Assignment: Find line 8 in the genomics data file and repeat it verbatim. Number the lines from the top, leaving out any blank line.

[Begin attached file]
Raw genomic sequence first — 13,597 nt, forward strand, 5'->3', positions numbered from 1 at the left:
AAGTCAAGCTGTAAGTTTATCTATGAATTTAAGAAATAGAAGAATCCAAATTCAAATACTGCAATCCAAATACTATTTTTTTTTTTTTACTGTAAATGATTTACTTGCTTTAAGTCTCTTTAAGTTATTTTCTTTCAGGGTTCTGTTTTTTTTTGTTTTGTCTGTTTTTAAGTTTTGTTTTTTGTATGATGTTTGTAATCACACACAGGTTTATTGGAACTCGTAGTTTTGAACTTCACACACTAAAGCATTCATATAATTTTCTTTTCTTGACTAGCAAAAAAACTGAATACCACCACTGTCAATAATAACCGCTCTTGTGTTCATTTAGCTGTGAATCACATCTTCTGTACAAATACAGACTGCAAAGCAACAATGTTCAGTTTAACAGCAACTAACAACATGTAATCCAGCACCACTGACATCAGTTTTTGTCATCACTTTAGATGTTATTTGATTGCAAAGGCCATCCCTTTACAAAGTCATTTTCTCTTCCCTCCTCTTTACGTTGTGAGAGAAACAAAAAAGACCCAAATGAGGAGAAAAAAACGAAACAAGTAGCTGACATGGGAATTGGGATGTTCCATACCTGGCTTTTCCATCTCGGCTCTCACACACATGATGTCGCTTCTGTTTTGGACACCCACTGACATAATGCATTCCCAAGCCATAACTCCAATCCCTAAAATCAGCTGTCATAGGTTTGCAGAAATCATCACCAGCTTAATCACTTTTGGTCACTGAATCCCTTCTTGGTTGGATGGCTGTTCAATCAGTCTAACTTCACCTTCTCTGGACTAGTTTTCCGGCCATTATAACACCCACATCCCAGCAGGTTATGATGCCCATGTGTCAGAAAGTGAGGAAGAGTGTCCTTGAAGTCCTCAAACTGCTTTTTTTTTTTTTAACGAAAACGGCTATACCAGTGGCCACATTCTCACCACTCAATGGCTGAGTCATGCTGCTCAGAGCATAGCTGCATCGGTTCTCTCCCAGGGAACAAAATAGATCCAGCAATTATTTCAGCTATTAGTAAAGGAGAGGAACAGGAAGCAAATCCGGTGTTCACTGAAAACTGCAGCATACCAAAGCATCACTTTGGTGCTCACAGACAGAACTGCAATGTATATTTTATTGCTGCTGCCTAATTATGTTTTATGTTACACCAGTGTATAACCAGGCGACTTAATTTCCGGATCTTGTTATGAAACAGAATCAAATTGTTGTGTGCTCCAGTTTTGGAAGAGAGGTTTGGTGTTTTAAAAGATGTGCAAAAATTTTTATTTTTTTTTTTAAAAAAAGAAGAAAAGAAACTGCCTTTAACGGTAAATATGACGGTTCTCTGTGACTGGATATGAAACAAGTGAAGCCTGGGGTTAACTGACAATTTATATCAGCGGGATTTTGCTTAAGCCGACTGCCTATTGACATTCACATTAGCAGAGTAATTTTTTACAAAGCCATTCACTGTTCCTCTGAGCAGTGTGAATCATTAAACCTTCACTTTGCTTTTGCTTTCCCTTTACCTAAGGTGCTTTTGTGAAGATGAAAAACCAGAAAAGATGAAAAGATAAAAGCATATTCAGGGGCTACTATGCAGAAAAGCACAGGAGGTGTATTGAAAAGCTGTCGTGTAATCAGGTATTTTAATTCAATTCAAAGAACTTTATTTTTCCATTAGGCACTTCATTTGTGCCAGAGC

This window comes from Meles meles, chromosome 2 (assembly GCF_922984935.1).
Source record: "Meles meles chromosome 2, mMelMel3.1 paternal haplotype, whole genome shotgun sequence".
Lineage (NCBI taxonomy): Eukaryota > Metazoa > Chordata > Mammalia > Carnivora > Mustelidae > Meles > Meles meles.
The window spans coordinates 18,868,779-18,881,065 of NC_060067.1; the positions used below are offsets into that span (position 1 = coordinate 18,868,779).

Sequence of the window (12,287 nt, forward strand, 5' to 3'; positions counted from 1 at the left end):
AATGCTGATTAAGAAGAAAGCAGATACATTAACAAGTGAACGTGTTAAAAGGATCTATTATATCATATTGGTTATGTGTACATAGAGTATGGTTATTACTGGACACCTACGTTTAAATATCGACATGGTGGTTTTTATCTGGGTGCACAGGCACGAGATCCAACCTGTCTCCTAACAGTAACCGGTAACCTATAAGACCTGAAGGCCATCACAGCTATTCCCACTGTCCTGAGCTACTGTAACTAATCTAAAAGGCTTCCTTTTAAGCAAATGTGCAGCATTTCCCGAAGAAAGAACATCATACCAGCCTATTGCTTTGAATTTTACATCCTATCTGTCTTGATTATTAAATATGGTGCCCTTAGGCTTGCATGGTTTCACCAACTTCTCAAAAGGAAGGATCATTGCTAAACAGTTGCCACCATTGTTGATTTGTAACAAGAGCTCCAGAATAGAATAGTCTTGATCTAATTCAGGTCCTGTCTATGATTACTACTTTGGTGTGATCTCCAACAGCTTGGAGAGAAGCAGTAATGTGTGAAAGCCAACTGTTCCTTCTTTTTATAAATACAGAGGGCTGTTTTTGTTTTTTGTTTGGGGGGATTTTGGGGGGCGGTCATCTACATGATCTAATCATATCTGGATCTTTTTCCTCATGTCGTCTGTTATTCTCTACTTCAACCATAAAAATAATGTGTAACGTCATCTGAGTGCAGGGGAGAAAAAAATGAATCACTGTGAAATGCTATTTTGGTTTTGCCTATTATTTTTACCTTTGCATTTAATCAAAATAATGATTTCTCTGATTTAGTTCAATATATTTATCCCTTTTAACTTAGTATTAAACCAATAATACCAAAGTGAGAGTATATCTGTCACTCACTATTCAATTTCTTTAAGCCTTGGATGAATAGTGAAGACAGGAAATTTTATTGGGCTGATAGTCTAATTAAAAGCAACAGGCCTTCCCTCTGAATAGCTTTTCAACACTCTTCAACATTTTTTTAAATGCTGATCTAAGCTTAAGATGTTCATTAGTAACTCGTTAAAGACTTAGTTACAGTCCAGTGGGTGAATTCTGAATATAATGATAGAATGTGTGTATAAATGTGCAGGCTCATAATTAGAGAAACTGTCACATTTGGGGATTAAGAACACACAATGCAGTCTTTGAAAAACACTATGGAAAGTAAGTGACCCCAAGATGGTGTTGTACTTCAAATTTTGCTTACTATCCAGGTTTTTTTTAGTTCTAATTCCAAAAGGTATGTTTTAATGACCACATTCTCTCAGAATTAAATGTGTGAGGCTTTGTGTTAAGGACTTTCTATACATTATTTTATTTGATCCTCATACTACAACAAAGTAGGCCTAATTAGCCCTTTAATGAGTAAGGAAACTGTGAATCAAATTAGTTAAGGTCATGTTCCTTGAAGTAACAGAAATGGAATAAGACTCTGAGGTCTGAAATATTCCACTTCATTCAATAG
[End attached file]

AATGCTGATTAAGAAGAAAGCAGATACATTAACAAGTGAACGTGTTAAAAGGATCTATTATATCATATTGGTTATGTGTACATAGAGTATGGTTATTACTGGACACCTACGTTTAAATATCGACATGGTGGTTTTTATCTGGGTGCACAGGCACGAGATCCAACCTGTCTCCTAACAGTAACCGGTAACCTATAAGACCTGAAGGCCATCACAGCTATTCCCACTGTCCTGAGCTACTGTAACTAATCTAAAAGGCTTCCTTTTAAGCAAATGTGCAGCATTTCCCGAAGAAAGAACATCATACCAGCCTATTGCTTTGAATTTTACATCCTATCTGTCTTGATTATTAAATATGGTGCCCTTAGGCTTGCATGGTTTCACCAACTTCTCAAAAGGAAGGATCATTGCTAAACAGTTGCCACCATTGTTGATTTGTAACAAGAGCTCCAGAATAGAATAGTCTTGATCTAATTCAGGTCCTGTCTATGATTACTACTTTGGTGTGATCTCCAACAGCTTGGAGAGAAGCAGTAATGTGTGAAAGCCAACTGTTCCTTCTTTTTATAAATACAGAGGGCTGTTTTTGTTTTTTGTTTGGGGGGATTTTGGGGGGCGGTCATCTACATGATCTAATCATATCTGGATCTTTTTCCTCATGTCGTCTGTTATTCTCTACTTCAACCATAAAAATAATGTGTAACGTCATCTGAGTGCAGGGGAGAAAAAAATGAATCACTGTGAAATGCTATTTTGGTTTTGCCTATTATTTTTACCTTTGCATTTAATCAAAATAATGATTTCTCTGATTTAGTTCAATATATTTATCCCTTTTAACTTAGTATTAAACCAATAATACCAAAGTGAGAGTATATCTGTCACTCACTATTCAATTTCTTTAAGCCTTGGATGAATAGTGAAGACAGGAAATTTTATTGGGCTGATAGTCTAATTAAAAGCAACAGGCCTTCCCTCTGAATAGCTTTTCAACACTCTTCAACATTTTTTTAAATGCTGATCTAAGCTTAAGATGTTCATTAGTAACTCGTTAAAGACTTAGTTACAGTCCAGTGGGTGAATTCTGAATATAATGATAGAATGTGTGTATAAATGTGCAGGCTCATAATTAGAGAAACTGTCACATTTGGGGATTAAGAACACACAATGCAGTCTTTGAAAAACACTATGGAAAGTAAGTGACCCCAAGATGGTGTTGTACTTCAAATTTTGCTTACTATCCAGGTTTTTTTTAGTTCTAATTCCAAAAGGTATGTTTTAATGACCACATTCTCTCAGAATTAAATGTGTGAGGCTTTGTGTTAAGGACTTTCTATACATTATTTTATTTGATCCTCATACTACAACAAAGTAGGCCTAATTAGCCCTTTAATGAGTAAGGAAACTGTGAATCAAATTAGTTAAGGTCATGTTCCTTGAAGTAACAGAAATGGAATAAGACTCTGAGGTCTGAAATATTCCACTTCATTCAATAG